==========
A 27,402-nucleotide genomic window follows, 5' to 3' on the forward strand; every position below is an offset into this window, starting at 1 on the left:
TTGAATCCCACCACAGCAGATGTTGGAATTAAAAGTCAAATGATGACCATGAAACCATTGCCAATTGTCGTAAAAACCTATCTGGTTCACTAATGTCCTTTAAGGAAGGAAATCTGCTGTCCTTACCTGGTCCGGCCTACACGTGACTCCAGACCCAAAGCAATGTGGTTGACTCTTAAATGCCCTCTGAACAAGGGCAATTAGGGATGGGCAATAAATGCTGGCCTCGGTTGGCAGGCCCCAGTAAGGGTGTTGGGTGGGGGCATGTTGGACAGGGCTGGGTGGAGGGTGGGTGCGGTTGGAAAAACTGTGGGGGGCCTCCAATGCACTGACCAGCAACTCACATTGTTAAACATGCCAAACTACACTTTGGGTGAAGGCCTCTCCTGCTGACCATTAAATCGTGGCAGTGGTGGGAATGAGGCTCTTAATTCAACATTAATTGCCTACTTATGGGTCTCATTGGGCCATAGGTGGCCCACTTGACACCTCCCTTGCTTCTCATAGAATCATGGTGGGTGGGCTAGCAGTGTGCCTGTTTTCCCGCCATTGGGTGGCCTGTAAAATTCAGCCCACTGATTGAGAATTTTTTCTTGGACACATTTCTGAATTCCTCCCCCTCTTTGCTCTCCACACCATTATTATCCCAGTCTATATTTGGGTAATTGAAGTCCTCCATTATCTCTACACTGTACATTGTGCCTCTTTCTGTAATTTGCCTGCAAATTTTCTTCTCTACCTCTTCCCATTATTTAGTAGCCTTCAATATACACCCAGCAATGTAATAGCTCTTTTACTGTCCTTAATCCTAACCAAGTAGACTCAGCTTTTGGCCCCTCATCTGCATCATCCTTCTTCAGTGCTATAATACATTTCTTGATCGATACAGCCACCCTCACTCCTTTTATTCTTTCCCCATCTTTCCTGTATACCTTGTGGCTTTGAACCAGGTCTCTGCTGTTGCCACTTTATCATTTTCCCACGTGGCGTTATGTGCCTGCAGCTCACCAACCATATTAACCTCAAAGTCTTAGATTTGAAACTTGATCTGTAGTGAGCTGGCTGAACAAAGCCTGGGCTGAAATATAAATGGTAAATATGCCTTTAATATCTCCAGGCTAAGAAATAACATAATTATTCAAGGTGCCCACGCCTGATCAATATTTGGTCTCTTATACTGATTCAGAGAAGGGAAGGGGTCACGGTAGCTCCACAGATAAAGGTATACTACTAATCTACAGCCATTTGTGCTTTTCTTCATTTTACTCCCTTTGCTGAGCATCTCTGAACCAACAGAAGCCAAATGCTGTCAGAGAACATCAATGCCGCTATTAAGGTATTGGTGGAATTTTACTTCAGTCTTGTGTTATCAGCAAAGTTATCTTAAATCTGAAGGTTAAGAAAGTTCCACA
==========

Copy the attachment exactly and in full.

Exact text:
A 27,402-nucleotide genomic window follows, 5' to 3' on the forward strand; every position below is an offset into this window, starting at 1 on the left:
TTGAATCCCACCACAGCAGATGTTGGAATTAAAAGTCAAATGATGACCATGAAACCATTGCCAATTGTCGTAAAAACCTATCTGGTTCACTAATGTCCTTTAAGGAAGGAAATCTGCTGTCCTTACCTGGTCCGGCCTACACGTGACTCCAGACCCAAAGCAATGTGGTTGACTCTTAAATGCCCTCTGAACAAGGGCAATTAGGGATGGGCAATAAATGCTGGCCTCGGTTGGCAGGCCCCAGTAAGGGTGTTGGGTGGGGGCATGTTGGACAGGGCTGGGTGGAGGGTGGGTGCGGTTGGAAAAACTGTGGGGGGCCTCCAATGCACTGACCAGCAACTCACATTGTTAAACATGCCAAACTACACTTTGGGTGAAGGCCTCTCCTGCTGACCATTAAATCGTGGCAGTGGTGGGAATGAGGCTCTTAATTCAACATTAATTGCCTACTTATGGGTCTCATTGGGCCATAGGTGGCCCACTTGACACCTCCCTTGCTTCTCATAGAATCATGGTGGGTGGGCTAGCAGTGTGCCTGTTTTCCCGCCATTGGGTGGCCTGTAAAATTCAGCCCACTGATTGAGAATTTTTTCTTGGACACATTTCTGAATTCCTCCCCCTCTTTGCTCTCCACACCATTATTATCCCAGTCTATATTTGGGTAATTGAAGTCCTCCATTATCTCTACACTGTACATTGTGCCTCTTTCTGTAATTTGCCTGCAAATTTTCTTCTCTACCTCTTCCCATTATTTAGTAGCCTTCAATATACACCCAGCAATGTAATAGCTCTTTTACTGTCCTTAATCCTAACCAAGTAGACTCAGCTTTTGGCCCCTCATCTGCATCATCCTTCTTCAGTGCTATAATACATTTCTTGATCGATACAGCCACCCTCACTCCTTTTATTCTTTCCCCATCTTTCCTGTATACCTTGTGGCTTTGAACCAGGTCTCTGCTGTTGCCACTTTATCATTTTCCCACGTGGCGTTATGTGCCTGCAGCTCACCAACCATATTAACCTCAAAGTCTTAGATTTGAAACTTGATCTGTAGTGAGCTGGCTGAACAAAGCCTGGGCTGAAATATAAATGGTAAATATGCCTTTAATATCTCCAGGCTAAGAAATAACATAATTATTCAAGGTGCCCACGCCTGATCAATATTTGGTCTCTTATACTGATTCAGAGAAGGGAAGGGGTCACGGTAGCTCCACAGATAAAGGTATACTACTAATCTACAGCCATTTGTGCTTTTCTTCATTTTACTCCCTTTGCTGAGCATCTCTGAACCAACAGAAGCCAAATGCTGTCAGAGAACATCAATGCCGCTATTAAGGTATTGGTGGAATTTTACTTCAGTCTTGTGTTATCAGCAAAGTTATCTTAAATCTGAAGGTTAAGAAAGTTCCACA